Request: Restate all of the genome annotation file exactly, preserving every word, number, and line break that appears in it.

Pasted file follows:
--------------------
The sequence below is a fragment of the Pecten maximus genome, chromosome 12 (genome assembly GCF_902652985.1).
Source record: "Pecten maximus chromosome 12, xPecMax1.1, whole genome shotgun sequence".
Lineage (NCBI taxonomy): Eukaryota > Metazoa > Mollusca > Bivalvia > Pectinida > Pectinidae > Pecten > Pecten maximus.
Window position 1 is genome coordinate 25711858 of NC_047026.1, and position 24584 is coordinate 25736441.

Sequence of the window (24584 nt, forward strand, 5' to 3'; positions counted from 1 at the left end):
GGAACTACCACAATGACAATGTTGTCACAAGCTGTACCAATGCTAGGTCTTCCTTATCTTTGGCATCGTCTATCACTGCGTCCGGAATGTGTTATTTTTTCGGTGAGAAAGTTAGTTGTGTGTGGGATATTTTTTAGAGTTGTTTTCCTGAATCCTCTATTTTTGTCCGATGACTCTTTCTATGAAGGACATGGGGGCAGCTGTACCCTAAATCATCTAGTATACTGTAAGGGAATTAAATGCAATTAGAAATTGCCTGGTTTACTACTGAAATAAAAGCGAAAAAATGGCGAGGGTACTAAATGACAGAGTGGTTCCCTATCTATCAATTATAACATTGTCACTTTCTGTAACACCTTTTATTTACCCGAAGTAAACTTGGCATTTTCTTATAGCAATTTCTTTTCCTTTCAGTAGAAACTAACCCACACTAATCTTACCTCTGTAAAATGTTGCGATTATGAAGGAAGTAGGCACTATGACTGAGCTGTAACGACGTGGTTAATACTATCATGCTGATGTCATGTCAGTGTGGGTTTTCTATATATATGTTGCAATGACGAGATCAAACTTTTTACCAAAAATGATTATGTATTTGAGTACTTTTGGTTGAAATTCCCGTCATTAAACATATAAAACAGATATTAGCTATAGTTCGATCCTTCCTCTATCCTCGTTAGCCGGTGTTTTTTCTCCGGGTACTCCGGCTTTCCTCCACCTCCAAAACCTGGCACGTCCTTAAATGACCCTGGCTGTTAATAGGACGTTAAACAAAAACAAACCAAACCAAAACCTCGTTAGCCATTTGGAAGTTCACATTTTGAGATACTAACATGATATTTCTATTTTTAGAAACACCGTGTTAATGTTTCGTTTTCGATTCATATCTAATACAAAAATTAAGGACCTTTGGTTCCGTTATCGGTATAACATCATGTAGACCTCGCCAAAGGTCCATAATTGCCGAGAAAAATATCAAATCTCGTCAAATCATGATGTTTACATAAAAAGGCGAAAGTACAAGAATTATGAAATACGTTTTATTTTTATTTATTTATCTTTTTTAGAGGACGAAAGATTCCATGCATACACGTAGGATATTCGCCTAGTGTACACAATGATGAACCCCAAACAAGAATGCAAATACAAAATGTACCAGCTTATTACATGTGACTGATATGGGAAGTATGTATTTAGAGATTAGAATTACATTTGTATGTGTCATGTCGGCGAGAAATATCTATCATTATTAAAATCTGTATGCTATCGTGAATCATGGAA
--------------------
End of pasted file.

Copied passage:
The sequence below is a fragment of the Pecten maximus genome, chromosome 12 (genome assembly GCF_902652985.1).
Source record: "Pecten maximus chromosome 12, xPecMax1.1, whole genome shotgun sequence".
Lineage (NCBI taxonomy): Eukaryota > Metazoa > Mollusca > Bivalvia > Pectinida > Pectinidae > Pecten > Pecten maximus.
Window position 1 is genome coordinate 25711858 of NC_047026.1, and position 24584 is coordinate 25736441.

Sequence of the window (24584 nt, forward strand, 5' to 3'; positions counted from 1 at the left end):
GGAACTACCACAATGACAATGTTGTCACAAGCTGTACCAATGCTAGGTCTTCCTTATCTTTGGCATCGTCTATCACTGCGTCCGGAATGTGTTATTTTTTCGGTGAGAAAGTTAGTTGTGTGTGGGATATTTTTTAGAGTTGTTTTCCTGAATCCTCTATTTTTGTCCGATGACTCTTTCTATGAAGGACATGGGGGCAGCTGTACCCTAAATCATCTAGTATACTGTAAGGGAATTAAATGCAATTAGAAATTGCCTGGTTTACTACTGAAATAAAAGCGAAAAAATGGCGAGGGTACTAAATGACAGAGTGGTTCCCTATCTATCAATTATAACATTGTCACTTTCTGTAACACCTTTTATTTACCCGAAGTAAACTTGGCATTTTCTTATAGCAATTTCTTTTCCTTTCAGTAGAAACTAACCCACACTAATCTTACCTCTGTAAAATGTTGCGATTATGAAGGAAGTAGGCACTATGACTGAGCTGTAACGACGTGGTTAATACTATCATGCTGATGTCATGTCAGTGTGGGTTTTCTATATATATGTTGCAATGACGAGATCAAACTTTTTACCAAAAATGATTATGTATTTGAGTACTTTTGGTTGAAATTCCCGTCATTAAACATATAAAACAGATATTAGCTATAGTTCGATCCTTCCTCTATCCTCGTTAGCCGGTGTTTTTTCTCCGGGTACTCCGGCTTTCCTCCACCTCCAAAACCTGGCACGTCCTTAAATGACCCTGGCTGTTAATAGGACGTTAAACAAAAACAAACCAAACCAAAACCTCGTTAGCCATTTGGAAGTTCACATTTTGAGATACTAACATGATATTTCTATTTTTAGAAACACCGTGTTAATGTTTCGTTTTCGATTCATATCTAATACAAAAATTAAGGACCTTTGGTTCCGTTATCGGTATAACATCATGTAGACCTCGCCAAAGGTCCATAATTGCCGAGAAAAATATCAAATCTCGTCAAATCATGATGTTTACATAAAAAGGCGAAAGTACAAGAATTATGAAATACGTTTTATTTTTATTTATTTATCTTTTTTAGAGGACGAAAGATTCCATGCATACACGTAGGATATTCGCCTAGTGTACACAATGATGAACCCCAAACAAGAATGCAAATACAAAATGTACCAGCTTATTACATGTGACTGATATGGGAAGTATGTATTTAGAGATTAGAATTACATTTGTATGTGTCATGTCGGCGAGAAATATCTATCATTATTAAAATCTGTATGCTATCGTGAATCATGGAA